Widely adopted for video production and filemaking. Adoption may not extend to all permitted codecs and other features. The Wikipedia AVI article describes the OpenDML extensions as widely adopted; however, in 2000, one commentator wrote that the introduction of Microsoft's Advanced System Format or ASF had "pushed to one side" the OpenDML effort. The National Archives and Records Administration (NARA) uses AVI_OpenDML_1_02 as the preservation master format for their reformatted video materials. For more information see NARA's Digitization Products and Services.
|Licensing and patents||None known to the compiler of this resource.|
The AVI_OpenDML_1_02 file wrapper is transparent; the encoded video bistreams carried in the wrapper require tools and documentation to decode.
Technical information is carried in header chunks (e.g., hdrl, movi, and others); descriptive metadata may appear in a RIFF INFO chunk. The OpenDML extensions add a Video Properties Header (vprp) that provides metadata beyond that in the original AVI format, e.g., concerning aspect ratio; OpenDML also offer table structures for improved description of timecode, including discontinuous instances.
|Technical protection considerations||None|
|Normal rendering||Good support.|
|Clarity (high image resolution)||
Depends upon the codec selected, with uncompressed or lossless codecs providing excellent clarity.
The OpenDML extensions were intended to increase quality in professional applications by supporting the representation of interlaced video (60 fields per second), 24 fps for content from motion picture film, and other features.
|Normal rendering||Good support.|
|Fidelity (high audio resolution)||Good to excellent, given that the options for audio are those available in the MP3_CBR and WAVE formats.|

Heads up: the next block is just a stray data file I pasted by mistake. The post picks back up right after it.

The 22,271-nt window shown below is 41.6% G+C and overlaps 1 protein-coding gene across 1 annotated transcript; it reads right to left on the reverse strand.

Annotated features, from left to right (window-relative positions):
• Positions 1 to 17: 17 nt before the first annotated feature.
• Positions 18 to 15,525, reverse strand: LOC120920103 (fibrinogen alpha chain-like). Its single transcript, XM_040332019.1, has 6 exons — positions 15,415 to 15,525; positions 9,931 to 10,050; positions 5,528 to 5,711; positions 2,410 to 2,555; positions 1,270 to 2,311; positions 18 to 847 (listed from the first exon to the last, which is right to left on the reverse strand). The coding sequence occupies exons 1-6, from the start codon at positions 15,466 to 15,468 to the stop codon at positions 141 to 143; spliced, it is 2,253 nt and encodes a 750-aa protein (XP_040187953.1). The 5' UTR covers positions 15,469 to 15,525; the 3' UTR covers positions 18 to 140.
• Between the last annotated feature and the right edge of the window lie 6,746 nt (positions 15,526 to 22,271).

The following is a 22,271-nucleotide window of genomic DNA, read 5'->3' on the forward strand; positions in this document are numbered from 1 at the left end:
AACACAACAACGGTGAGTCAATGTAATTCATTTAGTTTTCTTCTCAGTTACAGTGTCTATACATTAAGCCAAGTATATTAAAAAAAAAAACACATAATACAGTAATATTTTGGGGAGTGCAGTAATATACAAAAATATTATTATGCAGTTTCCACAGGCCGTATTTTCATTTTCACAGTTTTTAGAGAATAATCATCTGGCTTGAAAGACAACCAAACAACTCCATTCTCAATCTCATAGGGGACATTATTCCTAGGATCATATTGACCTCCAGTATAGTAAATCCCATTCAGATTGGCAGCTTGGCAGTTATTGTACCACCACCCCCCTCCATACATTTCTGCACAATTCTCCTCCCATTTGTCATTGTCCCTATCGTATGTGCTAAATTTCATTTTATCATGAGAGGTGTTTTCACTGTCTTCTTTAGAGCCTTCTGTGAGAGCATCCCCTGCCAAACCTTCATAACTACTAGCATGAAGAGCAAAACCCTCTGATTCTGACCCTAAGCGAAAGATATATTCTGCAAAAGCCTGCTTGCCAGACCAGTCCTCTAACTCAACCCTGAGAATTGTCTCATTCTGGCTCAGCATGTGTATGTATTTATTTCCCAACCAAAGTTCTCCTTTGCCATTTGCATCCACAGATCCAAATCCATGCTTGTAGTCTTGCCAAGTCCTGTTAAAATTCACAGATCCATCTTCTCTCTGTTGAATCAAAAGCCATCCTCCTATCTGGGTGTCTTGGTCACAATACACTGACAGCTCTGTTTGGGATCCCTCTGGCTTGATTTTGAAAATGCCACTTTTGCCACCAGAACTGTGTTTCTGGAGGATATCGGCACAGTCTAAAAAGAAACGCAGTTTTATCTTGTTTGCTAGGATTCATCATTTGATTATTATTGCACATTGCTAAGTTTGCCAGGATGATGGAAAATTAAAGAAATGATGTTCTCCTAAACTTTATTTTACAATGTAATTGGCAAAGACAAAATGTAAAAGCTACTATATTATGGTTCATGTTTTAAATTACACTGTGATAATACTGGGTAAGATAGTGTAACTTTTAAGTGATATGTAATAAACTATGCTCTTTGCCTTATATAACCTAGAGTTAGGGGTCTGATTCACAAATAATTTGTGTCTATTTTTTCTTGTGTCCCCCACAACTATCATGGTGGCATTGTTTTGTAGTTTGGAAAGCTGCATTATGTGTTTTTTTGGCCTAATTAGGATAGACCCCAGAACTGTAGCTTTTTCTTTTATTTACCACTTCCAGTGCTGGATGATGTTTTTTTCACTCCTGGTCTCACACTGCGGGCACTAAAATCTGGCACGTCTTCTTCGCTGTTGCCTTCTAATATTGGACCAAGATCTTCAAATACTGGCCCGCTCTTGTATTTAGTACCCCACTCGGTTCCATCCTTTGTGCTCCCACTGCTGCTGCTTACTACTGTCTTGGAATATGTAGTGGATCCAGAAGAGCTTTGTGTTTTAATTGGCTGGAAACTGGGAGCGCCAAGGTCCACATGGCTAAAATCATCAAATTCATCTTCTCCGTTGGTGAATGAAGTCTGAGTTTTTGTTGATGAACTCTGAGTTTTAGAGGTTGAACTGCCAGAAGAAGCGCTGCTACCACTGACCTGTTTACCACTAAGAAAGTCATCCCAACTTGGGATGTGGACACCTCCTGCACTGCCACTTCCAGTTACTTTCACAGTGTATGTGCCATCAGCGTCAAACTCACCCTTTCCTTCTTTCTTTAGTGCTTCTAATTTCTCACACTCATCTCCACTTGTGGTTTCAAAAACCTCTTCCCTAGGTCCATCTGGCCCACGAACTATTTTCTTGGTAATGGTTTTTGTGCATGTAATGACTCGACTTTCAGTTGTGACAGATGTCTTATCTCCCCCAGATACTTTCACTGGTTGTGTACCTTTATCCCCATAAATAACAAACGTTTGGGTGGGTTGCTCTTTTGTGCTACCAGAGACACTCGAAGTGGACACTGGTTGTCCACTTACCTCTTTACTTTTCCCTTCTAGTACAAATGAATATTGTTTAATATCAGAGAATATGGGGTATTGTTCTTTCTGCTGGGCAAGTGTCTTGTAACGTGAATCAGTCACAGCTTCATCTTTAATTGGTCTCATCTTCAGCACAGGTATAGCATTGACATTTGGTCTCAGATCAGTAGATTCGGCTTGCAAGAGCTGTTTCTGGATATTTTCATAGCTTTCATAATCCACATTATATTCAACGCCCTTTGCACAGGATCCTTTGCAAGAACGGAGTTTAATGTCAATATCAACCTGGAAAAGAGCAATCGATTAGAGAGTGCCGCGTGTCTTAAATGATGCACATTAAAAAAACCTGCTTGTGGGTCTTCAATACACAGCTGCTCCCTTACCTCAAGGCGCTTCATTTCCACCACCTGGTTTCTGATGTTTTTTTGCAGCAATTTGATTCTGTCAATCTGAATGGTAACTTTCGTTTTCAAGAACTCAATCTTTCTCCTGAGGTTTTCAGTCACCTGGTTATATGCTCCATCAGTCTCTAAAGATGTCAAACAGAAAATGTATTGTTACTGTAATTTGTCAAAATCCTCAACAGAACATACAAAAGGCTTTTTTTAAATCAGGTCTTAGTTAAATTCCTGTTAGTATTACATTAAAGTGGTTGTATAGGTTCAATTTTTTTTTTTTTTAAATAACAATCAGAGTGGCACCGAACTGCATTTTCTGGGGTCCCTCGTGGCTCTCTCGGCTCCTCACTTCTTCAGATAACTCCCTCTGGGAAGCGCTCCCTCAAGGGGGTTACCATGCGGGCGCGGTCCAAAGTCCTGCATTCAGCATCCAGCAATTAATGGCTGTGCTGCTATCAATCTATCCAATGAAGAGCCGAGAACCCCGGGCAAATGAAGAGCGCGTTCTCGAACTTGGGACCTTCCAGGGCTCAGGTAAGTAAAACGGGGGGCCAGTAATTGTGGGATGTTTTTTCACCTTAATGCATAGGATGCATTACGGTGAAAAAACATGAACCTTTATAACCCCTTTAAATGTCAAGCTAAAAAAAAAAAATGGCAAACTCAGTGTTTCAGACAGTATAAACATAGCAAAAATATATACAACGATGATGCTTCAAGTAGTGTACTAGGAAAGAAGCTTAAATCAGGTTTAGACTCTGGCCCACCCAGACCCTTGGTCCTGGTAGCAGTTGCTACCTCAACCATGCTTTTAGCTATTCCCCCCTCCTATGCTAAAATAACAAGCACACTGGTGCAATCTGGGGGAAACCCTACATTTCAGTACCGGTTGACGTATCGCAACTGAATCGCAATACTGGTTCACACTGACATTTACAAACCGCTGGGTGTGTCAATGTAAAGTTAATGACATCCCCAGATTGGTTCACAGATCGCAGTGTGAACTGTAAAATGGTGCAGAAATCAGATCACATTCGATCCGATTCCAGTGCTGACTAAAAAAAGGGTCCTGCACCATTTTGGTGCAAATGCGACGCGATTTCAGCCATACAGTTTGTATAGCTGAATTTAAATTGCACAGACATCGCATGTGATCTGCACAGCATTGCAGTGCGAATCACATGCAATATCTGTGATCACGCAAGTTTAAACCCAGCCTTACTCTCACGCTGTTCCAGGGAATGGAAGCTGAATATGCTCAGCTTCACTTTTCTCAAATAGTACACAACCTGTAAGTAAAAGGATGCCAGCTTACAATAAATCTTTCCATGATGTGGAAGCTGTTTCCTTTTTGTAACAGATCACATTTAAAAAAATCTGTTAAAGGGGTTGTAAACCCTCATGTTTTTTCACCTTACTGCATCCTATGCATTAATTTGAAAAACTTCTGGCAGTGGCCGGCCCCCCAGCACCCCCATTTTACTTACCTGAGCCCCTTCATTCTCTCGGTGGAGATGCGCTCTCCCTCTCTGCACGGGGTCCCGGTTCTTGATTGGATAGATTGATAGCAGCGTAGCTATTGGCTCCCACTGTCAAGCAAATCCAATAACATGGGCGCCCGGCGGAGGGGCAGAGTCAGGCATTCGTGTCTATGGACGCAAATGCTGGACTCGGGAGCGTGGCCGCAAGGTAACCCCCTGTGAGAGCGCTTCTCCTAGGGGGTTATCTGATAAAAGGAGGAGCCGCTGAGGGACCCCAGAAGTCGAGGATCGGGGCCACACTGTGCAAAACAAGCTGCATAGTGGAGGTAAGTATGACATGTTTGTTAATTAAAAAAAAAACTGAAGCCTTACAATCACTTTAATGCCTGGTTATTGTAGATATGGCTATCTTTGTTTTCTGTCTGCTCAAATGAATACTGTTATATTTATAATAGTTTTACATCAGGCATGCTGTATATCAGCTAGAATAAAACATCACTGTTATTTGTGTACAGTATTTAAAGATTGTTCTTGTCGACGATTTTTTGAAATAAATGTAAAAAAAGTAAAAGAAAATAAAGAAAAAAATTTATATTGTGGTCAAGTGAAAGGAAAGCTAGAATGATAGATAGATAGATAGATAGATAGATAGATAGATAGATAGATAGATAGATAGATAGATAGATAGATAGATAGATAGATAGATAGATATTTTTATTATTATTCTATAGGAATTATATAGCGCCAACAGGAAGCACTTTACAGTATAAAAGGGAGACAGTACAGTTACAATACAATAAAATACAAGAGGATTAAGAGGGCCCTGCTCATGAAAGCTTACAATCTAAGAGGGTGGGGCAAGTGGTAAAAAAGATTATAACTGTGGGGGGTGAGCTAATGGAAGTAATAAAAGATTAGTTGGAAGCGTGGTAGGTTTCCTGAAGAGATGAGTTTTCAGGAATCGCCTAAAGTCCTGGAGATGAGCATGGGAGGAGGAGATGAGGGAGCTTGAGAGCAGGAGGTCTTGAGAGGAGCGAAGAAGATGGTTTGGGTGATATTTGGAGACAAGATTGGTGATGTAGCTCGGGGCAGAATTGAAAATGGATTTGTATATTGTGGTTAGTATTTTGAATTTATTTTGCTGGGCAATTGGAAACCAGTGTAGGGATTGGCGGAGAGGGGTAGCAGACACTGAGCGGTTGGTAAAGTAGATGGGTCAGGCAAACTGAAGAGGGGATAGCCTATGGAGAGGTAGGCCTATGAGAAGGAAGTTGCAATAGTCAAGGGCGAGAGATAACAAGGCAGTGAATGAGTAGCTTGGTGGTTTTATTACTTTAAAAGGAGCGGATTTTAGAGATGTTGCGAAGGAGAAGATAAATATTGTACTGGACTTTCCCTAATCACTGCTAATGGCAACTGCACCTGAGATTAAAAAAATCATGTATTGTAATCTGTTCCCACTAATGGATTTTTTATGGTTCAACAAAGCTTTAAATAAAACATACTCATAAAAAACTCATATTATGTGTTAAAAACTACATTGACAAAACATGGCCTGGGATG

|Filename extension||See related format.||See AVI.|
|Internet Media Type||See related format.||See AVI.|
|File signature||See note.||PRONOM entry for fmt/5 provides signatures used by the DROID software to identify AVI files (not specifically AVI_OpenDML_1_02). This identification is based on the byte sequence from the the beginning of the file.|
Version 1.02 of the OpenDML specification is in general circulation, with "last revision" given as 1996 and "reformatting" as 1997. The cover identifies the author as "OpenDML AVI M-JPEG File Format Committee." On the first inside page, a note provides the name Matrox Electronic Systems Ltd., and disclaims any patent infringments as well as stating that no license to Matrox patents is granted by the publication.
Section 7 of the specification is titled MJPG Motion JPEG DIB Extensions, and it provides detail about the implementation of this encoding in the file. The compiler of this format descripotion did not carry out exhaustive research but the evidence in the specification, together with other scraps of information, leads to the following speculative conclusion: in 1996, some interested parties sought to take advantage of the still image JPEG compression algorithm for moving images. (The JPEG standard for still images, ISO/IEC 10918-1, was first published in 1994.) These parties concocted a method to bring together JPEG and AVI, called the OpenDML extensions. Although Motion JPEG was the focus at the time the specification was drafted, in the years that followed the set of extensions have been applied as much or more to other codecs. Comments welcome. See also the history note in AVI.
A video specialist at the U.S. National Archives and Records Administration reports that her commercial-market production system "decides" when to make AVI with or without the OpenDML extension: "When we make a small file (less than 2GB), it's a 'version 1' avi. When we make anything over 2GB, it's OpenDML ('version 2'). We only make the small files when capturing our color bar test pattern so no actual records are stored in the 'version 1' avi format. I believe that other commercial systems also make this type of decision. Meanwhile, I have heard that there are some older tools that only work with 'version 1' avi, but they're no longer being developed." (Personal communication to compiler, March 28, 2016.)
|History||See the history note in AVI.|